EUROPE - Industry heavyweights have criticised yesterday's speech by European Union commissioner Michel Barnier, noting he refused to withdraw support for Solvency II regulations despite insisting no decision had, to date, been reached.
In his address at the open hearing on the review of the IORP directive, Barnier, who is responsible for internal markets and services, argued that he had never "said or implied" that pension funds would be subject to the same rules as set out in Solvency II.
However, many attendees criticised the commissioner's comments, questioning why the European Commission was standing by its proposal to implement solvency measures in the IORP directive if it had no intention of employing a 'copy and paste' approach and transferring existing insurance regulations.
Mark Dowsey and Dave Roberts, both senior consultants at Towers Watson's UK operations, expressed concerns about Barnier's vision with regards to Solvency II.
"While the commissioner insisted that he was not planning to copy and paste the Solvency II framework, his speech nonetheless implied that the Commission is still intending to do something that goes along the same lines," Dowsey said.
"In addition, when given the opportunity to say that this is not going to result in a capital injection being required, the Commission failed to make any comment in that sense."
Roberts added: "Michel Barnier confirmed that it would be difficult to implement a Solvency II-type regime in the revised IORP directive, but [said it] would still be feasible and therefore insinuated that the Commission would not walk away from this approach."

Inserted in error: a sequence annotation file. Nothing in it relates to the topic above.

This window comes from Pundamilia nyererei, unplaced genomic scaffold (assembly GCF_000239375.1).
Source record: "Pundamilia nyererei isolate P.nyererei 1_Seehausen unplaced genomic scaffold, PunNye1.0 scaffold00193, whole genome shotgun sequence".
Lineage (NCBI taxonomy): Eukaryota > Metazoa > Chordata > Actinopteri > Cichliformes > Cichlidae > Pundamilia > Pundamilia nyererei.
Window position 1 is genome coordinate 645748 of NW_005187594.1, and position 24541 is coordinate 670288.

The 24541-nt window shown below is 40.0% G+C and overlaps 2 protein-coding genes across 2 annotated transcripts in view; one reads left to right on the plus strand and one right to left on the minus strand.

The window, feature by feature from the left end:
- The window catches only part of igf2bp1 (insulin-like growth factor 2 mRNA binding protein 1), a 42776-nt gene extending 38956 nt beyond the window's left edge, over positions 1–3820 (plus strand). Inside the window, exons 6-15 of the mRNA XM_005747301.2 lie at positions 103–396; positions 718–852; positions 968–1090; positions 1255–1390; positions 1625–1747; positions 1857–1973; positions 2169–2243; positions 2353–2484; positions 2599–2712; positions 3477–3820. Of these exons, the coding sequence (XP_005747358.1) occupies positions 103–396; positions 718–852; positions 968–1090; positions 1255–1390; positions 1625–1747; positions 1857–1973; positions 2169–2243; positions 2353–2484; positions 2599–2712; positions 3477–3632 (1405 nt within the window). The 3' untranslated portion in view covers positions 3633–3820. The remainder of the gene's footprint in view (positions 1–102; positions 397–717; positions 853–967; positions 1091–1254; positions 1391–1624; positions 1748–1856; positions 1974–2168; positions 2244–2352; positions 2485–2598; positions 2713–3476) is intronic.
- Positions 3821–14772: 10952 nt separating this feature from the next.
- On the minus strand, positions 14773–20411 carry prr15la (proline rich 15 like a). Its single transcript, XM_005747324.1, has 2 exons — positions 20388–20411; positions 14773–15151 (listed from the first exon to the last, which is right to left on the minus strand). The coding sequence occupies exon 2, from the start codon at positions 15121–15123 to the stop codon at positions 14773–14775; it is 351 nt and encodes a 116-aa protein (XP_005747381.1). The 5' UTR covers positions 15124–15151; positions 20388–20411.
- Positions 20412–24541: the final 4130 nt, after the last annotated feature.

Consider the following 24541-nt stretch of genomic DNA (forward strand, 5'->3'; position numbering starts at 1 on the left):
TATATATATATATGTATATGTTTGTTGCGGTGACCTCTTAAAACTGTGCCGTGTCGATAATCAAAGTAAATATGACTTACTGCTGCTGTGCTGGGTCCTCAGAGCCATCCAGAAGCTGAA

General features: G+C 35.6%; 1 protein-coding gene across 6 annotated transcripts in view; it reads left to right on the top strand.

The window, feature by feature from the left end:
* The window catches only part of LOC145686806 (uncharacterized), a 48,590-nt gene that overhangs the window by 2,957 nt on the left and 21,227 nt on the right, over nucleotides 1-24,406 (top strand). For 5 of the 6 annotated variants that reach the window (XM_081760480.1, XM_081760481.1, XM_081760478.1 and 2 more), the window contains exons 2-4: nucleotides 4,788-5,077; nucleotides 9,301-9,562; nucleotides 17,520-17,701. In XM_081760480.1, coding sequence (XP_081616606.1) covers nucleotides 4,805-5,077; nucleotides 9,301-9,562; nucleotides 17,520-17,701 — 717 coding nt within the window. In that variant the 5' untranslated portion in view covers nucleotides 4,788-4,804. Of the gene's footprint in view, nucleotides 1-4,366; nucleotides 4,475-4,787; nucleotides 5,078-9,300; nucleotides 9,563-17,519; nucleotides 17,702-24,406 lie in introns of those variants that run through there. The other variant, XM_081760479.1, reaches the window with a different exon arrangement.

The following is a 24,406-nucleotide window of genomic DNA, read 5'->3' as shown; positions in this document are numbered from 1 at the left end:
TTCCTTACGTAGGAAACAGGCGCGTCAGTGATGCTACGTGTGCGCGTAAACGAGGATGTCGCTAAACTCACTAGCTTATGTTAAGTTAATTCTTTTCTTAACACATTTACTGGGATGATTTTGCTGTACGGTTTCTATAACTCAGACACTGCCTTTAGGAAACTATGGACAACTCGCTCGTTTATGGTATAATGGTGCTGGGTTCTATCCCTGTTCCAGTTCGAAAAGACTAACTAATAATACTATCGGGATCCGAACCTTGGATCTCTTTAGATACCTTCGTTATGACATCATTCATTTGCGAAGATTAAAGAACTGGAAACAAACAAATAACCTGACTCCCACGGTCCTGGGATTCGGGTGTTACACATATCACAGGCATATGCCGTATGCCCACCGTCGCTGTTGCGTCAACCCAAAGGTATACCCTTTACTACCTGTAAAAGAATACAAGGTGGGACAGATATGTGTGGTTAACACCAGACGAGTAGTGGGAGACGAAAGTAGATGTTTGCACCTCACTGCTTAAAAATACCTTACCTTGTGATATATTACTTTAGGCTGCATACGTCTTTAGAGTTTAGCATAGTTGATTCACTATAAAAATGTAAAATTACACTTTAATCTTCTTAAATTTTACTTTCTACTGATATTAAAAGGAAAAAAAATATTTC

The National Association of Pension Funds was also highly critical of Barnier's speech, insisting a Solvency II-type regime could cause "severe damage" to the pension industry.
The organisation's chairman Mark Hyde Harrison said: "This is the wrong directive at the wrong time. It would not only severely damage pension provision, but also the economic growth and jobs of European member states at a time when all resources are needed to tackle the financial crisis."
Hyde Harrison went on to say that the Commission had completely failed to make the case for a new IORP directive, and had not undertaken any impact assessment that might give the pension industry confidence that the new rules could meet their objectives.
Speaking during yesterday's open hearing Patrick Burke, chairman of the European Federation for Retirement Provision, insisted that Solvency II-like rules would "kill" the opportunities for employers to provide pensions to their workers.
"Employers set up pension plans for their workers on a voluntary basis, so they may stop offering them if the framework becomes too costly," he said.
"The best way forward is to protect the strengths of the existing system and further develop them, and to keep the long-term perspective alive, rather than adopt the more short-term oriented Solvency II approach."
The European Association of Paritarian Institutions (AEIP) welcomed Barnier's recognition of the sensitivity and prudence required in dealing with the subject matter.
AEIP director Francesco Briganti told IPE that he was unhappy, however, that Barnier had not taken the opportunity to rule out the application of Solvency II and regretted the lack of distinction between insurers and pension funds when it came to implementing a regulatory framework.
He continued: "We regret the comments made by Barnier when he affirmed that 'in so far as insurance products and pension schemes are comparable, the regulatory framework should be similar' and that 'the directive needs to be revised in order to maintain a level playing field for regulatory competition'."
The AEIP was also critical the fact the commissioner did not recognise the role social partners play in managing IORPs across Europe.